Beyond the financial, character, and plot inconsistencies, Gilmore Girls is a cozy story starring some pretty crummy people. Emily gets all the grief from modern fans and she certainly has her flaws, but Lorelai isn’t exactly a better human. Her relationship with Rory is arguably no greater than Emily’s with Lorelai, as she fosters extreme co-dependency and refuses to act as the adult in the relationship. Furthermore, despite constantly complaining about her mother’s controlling and manipulative nature, she spends most of a season refusing to speak to her daughter, even to share her engagement with her, because Rory hasn’t made the exact choices in life Lorelai wanted. Rory, who starts off a little sassy and very driven, goes on to cheat on or with every boyfriend she ever has and ultimately defines entitlement. And yet… I fully intend to start another rewatch this fall, as I cozy up and enjoy the fake fall leaves of Calif-Connecticut. For all its flaws, there’s just something about Gilmore Girls that keeps me coming back, be it the aesthetic or the What Not to Do guide to motherhood.
Smallville first aired when I was 14, just one year younger than Clark Kent, high school freshman.
Had anyone working for the WB ever actually met a teenager?
Smallville had a pretty simple premise, as a Superman origin story focusing on Clark Kent’s teenage years. As in all Superman renditions, Clark is written as a gawky, awkward teenage boy, who lives and works on his parents’ Kansas farm. Unique to Smallville, however, Clark is played by a literal construction worker/male model, making this description less than believable. While his co-stars are standard fare for the early 00’s WB, meaning far too attractive and stylish, they’re also more appropriately cast for their roles. Simply put, while his classmates walk the halls of Smallville High looking like Seventeen magazine models, Clark Kent looks more like a substitute teacher or the foreman of a construction crew.
Jake and I have actually been making our way through Smallville since the summer of 2020 and it’s been a fun, if absurd, ride. Even for a superhero show, Smallville, while entertaining, is nonsensical in basically every way, such as overall characterization, the teen romances, Clark maintaining his Secret, and everything about the properties of WB kryptonite.
The characters of Smallville aren’t particularly distinctive for an early 00s teen show, initially comprised of beautiful, stylish teens who are, for some reason, considered unpopular. Clark begins his freshman year alongside friends, Chloe and Pete. Chloe is obviously Smallville’s resident Lois Lane until the creators decide to write in the actual Lois Lane in season four. She’s passionate about journalism to the point that she will destroy every relationship she has to get a story for the high school paper, The Torch, over which she seems to have absolute control. It makes perfect sense that Chloe would be in charge of the school paper, though, because she has a ridiculous number of vague professional connections, including someone at the medical examiner’s office, the mental institution, and multiple sources at the Daily Planet. It helps that she has advanced computer programming skills and can hack into literally any database without getting caught, at the age of 15. For the first three seasons, Chloe is in love with Clark, because that’s why female side characters existed in the early 00s. By far her most annoying trait, however, is her complete inability to speak in normal human sentences. Literally every line she has is such an overblown attempt to sound clever that you wonder if she’s ever actually heard people talk.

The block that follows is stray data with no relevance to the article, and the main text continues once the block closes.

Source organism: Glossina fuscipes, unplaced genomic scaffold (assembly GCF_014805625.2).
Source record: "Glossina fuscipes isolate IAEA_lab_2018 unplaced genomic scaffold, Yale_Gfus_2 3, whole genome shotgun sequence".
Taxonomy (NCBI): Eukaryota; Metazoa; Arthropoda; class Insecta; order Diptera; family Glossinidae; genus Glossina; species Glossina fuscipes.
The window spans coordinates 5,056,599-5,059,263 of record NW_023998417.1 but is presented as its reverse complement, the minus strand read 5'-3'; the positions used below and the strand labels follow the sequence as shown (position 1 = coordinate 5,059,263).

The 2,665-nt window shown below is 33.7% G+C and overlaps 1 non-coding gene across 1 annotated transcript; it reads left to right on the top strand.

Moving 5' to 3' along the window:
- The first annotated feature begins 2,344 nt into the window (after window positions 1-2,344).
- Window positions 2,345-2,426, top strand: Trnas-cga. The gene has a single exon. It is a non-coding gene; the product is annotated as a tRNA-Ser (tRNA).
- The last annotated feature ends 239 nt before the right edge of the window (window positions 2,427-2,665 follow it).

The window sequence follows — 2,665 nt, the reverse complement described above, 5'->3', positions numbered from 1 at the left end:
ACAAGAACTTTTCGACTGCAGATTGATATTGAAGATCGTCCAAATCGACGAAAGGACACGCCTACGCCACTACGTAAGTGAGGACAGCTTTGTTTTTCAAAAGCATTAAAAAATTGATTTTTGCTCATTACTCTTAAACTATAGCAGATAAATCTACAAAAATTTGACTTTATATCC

- “Your online horoscope suggests that you try not to flaunt your excitement which I know will be hard since you’ve been waiting for this date since, like your first growth spurt.”
- “Clark Kent at the keyboard? Have I been downsized in the bureaucratic world of superheroes?”
- “Canary, you are caught in a virtual cage and you don’t even know it, but I can help you fly the coop.”
This goes on for entire episodes. As for Pete, it’s been 20 years and he did not age well. While Chloe eventually has an entire in-depth backstory, having little to do with Clark, Pete’s character revolves solely around protecting Clark’s secret… even though he sucks at it, taking every chance and excuse he gets to try to out Clark. Regardless, it’s not a good look in 2022 to have such a cliché Token Black Character as Pete Ross. Considering other POC characters, such as Jesse from Roswell, Lane from Gilmore Girls, Skills from One Tree Hill, and Gunn from Angel, it wasn’t a great look for 2001, either.